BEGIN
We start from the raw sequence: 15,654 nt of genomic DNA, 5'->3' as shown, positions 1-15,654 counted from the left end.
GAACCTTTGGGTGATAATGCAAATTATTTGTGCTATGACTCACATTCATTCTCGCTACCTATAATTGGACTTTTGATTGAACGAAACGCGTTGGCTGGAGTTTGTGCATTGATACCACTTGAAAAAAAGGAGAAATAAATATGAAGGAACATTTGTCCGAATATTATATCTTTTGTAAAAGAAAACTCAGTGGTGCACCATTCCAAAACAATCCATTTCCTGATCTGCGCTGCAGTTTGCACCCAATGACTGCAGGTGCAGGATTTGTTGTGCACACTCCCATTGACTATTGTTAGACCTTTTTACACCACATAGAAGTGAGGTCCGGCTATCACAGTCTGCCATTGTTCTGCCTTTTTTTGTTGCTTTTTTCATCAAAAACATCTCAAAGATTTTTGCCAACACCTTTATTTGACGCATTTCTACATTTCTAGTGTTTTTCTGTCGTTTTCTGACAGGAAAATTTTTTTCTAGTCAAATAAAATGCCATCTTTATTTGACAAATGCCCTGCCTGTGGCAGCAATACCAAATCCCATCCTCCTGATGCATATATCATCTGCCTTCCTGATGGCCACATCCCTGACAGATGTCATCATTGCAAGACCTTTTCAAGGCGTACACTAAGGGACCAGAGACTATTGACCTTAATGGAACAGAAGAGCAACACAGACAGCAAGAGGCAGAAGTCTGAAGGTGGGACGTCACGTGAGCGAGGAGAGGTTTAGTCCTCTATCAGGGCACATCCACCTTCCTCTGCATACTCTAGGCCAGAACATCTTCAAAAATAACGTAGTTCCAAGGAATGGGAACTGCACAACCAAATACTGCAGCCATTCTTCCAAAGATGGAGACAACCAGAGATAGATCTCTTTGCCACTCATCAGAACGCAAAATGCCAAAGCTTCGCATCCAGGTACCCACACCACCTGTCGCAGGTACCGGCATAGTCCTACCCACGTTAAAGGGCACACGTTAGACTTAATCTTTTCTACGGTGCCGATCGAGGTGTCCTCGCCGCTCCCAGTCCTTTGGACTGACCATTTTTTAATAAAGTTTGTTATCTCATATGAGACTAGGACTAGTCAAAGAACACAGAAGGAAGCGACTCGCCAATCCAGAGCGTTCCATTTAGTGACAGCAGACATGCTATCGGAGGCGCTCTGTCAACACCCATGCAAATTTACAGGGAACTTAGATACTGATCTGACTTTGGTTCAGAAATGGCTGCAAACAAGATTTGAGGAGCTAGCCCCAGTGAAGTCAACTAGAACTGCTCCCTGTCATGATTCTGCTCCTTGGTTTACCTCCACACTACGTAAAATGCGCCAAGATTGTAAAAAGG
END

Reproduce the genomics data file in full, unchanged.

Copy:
We start from the raw sequence: 15,654 nt of genomic DNA, 5'->3' as shown, positions 1-15,654 counted from the left end.
GAACCTTTGGGTGATAATGCAAATTATTTGTGCTATGACTCACATTCATTCTCGCTACCTATAATTGGACTTTTGATTGAACGAAACGCGTTGGCTGGAGTTTGTGCATTGATACCACTTGAAAAAAAGGAGAAATAAATATGAAGGAACATTTGTCCGAATATTATATCTTTTGTAAAAGAAAACTCAGTGGTGCACCATTCCAAAACAATCCATTTCCTGATCTGCGCTGCAGTTTGCACCCAATGACTGCAGGTGCAGGATTTGTTGTGCACACTCCCATTGACTATTGTTAGACCTTTTTACACCACATAGAAGTGAGGTCCGGCTATCACAGTCTGCCATTGTTCTGCCTTTTTTTGTTGCTTTTTTCATCAAAAACATCTCAAAGATTTTTGCCAACACCTTTATTTGACGCATTTCTACATTTCTAGTGTTTTTCTGTCGTTTTCTGACAGGAAAATTTTTTTCTAGTCAAATAAAATGCCATCTTTATTTGACAAATGCCCTGCCTGTGGCAGCAATACCAAATCCCATCCTCCTGATGCATATATCATCTGCCTTCCTGATGGCCACATCCCTGACAGATGTCATCATTGCAAGACCTTTTCAAGGCGTACACTAAGGGACCAGAGACTATTGACCTTAATGGAACAGAAGAGCAACACAGACAGCAAGAGGCAGAAGTCTGAAGGTGGGACGTCACGTGAGCGAGGAGAGGTTTAGTCCTCTATCAGGGCACATCCACCTTCCTCTGCATACTCTAGGCCAGAACATCTTCAAAAATAACGTAGTTCCAAGGAATGGGAACTGCACAACCAAATACTGCAGCCATTCTTCCAAAGATGGAGACAACCAGAGATAGATCTCTTTGCCACTCATCAGAACGCAAAATGCCAAAGCTTCGCATCCAGGTACCCACACCACCTGTCGCAGGTACCGGCATAGTCCTACCCACGTTAAAGGGCACACGTTAGACTTAATCTTTTCTACGGTGCCGATCGAGGTGTCCTCGCCGCTCCCAGTCCTTTGGACTGACCATTTTTTAATAAAGTTTGTTATCTCATATGAGACTAGGACTAGTCAAAGAACACAGAAGGAAGCGACTCGCCAATCCAGAGCGTTCCATTTAGTGACAGCAGACATGCTATCGGAGGCGCTCTGTCAACACCCATGCAAATTTACAGGGAACTTAGATACTGATCTGACTTTGGTTCAGAAATGGCTGCAAACAAGATTTGAGGAGCTAGCCCCAGTGAAGTCAACTAGAACTGCTCCCTGTCATGATTCTGCTCCTTGGTTTACCTCCACACTACGTAAAATGCGCCAAGATTGTAAAAAGG